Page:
Overall, “Killer is Dead” is a sign that Suda’s back on the right track, albeit shakily. The story, combat and tone are all better than “Lollipop Chainsaw”, the graphics are excellent (a lot of dark, muted cel-shading) and it’s just a better game overall. Having said that, the story on its own merits isn’t great and the combat’s repetitive, but if you like Suda 51 and/or hack and slash in general, this might be worth your time. Having said that, I have nothing but scorn for Gigolo mode, which drags the game down, and no matter what merits the game has it should forever more have Gigolo mode hanging there like an asterisk- “Oh, “Killer is Dead”. Isn’t that the game where you stare at women’s chests without them looking?”.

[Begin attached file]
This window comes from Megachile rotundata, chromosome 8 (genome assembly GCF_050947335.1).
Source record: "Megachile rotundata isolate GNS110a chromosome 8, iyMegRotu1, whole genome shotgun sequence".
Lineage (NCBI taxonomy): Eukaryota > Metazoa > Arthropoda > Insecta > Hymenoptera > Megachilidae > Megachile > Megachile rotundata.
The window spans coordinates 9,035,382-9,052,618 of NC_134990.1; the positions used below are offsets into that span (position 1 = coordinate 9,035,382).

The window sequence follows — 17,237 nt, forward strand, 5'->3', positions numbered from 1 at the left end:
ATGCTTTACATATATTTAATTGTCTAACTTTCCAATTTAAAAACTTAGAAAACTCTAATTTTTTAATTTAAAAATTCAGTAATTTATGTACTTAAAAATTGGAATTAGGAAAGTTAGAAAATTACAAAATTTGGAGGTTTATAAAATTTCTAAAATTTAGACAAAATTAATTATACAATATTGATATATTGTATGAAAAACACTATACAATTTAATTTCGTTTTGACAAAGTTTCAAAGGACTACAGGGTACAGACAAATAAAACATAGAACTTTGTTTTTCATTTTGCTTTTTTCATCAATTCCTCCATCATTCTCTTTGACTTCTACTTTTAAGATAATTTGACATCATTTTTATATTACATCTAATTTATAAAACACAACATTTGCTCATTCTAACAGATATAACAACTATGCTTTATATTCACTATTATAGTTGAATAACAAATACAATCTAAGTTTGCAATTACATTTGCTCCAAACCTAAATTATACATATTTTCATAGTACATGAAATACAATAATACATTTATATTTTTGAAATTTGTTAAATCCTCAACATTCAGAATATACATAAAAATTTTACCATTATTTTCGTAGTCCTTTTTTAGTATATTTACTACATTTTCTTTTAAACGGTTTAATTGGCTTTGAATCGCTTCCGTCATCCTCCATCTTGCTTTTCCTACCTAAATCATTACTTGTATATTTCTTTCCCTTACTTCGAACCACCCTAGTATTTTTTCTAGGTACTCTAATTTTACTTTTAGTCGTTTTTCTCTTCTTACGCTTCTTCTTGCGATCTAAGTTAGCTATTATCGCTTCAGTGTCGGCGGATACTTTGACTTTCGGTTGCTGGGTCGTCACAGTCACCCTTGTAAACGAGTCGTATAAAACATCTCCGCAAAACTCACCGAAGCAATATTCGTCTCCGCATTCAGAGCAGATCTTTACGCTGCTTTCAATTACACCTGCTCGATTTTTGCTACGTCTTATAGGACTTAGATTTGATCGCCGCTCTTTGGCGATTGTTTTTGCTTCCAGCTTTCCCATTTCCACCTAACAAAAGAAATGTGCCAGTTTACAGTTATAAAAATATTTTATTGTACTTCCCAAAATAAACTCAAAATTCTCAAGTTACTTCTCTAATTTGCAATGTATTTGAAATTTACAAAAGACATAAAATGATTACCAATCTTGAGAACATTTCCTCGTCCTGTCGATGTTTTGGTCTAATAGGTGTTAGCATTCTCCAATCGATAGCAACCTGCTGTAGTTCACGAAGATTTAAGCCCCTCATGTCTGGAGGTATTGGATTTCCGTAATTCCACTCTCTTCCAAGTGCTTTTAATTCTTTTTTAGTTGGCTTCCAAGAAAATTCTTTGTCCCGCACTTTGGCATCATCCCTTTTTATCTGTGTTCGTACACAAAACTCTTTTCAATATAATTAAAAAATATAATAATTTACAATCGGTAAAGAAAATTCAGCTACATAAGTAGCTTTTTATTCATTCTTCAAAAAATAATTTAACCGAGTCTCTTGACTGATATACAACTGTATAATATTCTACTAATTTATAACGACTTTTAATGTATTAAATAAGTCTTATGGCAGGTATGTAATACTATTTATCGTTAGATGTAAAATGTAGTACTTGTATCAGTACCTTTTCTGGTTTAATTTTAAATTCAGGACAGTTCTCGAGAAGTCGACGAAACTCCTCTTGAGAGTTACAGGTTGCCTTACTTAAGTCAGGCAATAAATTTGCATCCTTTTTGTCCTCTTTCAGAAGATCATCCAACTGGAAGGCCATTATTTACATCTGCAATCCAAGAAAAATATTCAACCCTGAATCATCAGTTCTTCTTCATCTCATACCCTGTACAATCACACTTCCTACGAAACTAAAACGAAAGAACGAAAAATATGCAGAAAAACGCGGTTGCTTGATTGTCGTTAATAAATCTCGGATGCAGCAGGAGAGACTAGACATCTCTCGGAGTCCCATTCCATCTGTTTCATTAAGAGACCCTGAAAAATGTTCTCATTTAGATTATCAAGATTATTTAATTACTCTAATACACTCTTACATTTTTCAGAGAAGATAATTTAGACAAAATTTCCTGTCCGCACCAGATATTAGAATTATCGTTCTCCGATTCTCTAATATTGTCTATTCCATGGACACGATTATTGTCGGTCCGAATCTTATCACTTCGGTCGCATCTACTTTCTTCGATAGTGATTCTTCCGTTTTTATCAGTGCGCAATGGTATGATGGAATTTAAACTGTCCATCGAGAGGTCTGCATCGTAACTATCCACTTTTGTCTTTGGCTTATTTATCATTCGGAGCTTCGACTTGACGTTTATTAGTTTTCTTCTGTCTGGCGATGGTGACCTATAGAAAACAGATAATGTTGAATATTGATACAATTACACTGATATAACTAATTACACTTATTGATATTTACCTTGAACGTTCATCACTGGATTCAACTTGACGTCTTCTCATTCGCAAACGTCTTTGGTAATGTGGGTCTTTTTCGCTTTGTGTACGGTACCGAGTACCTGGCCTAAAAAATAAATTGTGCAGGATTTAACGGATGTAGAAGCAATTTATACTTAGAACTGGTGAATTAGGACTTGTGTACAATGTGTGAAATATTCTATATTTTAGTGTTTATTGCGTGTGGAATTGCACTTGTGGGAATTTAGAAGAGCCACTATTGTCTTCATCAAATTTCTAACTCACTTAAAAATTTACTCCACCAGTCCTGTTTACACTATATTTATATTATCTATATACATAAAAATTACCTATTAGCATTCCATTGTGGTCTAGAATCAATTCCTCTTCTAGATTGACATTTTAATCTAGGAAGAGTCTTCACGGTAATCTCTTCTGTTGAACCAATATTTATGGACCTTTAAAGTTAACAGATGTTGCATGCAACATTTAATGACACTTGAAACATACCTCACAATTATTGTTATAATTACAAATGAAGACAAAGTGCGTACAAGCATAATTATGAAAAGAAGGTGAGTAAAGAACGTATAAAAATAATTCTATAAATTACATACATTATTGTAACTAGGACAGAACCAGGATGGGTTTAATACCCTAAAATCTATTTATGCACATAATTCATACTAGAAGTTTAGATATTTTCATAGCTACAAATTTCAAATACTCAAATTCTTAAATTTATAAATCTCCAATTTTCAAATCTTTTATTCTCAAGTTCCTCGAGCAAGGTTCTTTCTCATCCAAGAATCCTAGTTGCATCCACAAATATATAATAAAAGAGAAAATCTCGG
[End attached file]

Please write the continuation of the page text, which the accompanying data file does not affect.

By James Lambert
Oh, in regards to the title: before starting a mission Mondo will take off his glasses, run his hand through his hair and say “The Job: KILLER IS DEAD.” (hence the title of the review). I’ve narrowed this down to two meanings: “Killer is dead” as in: consider it done, and “My ultimate goal and endgame for this job is that the killer I’m after will be dead”. He also says it just before killing each boss character.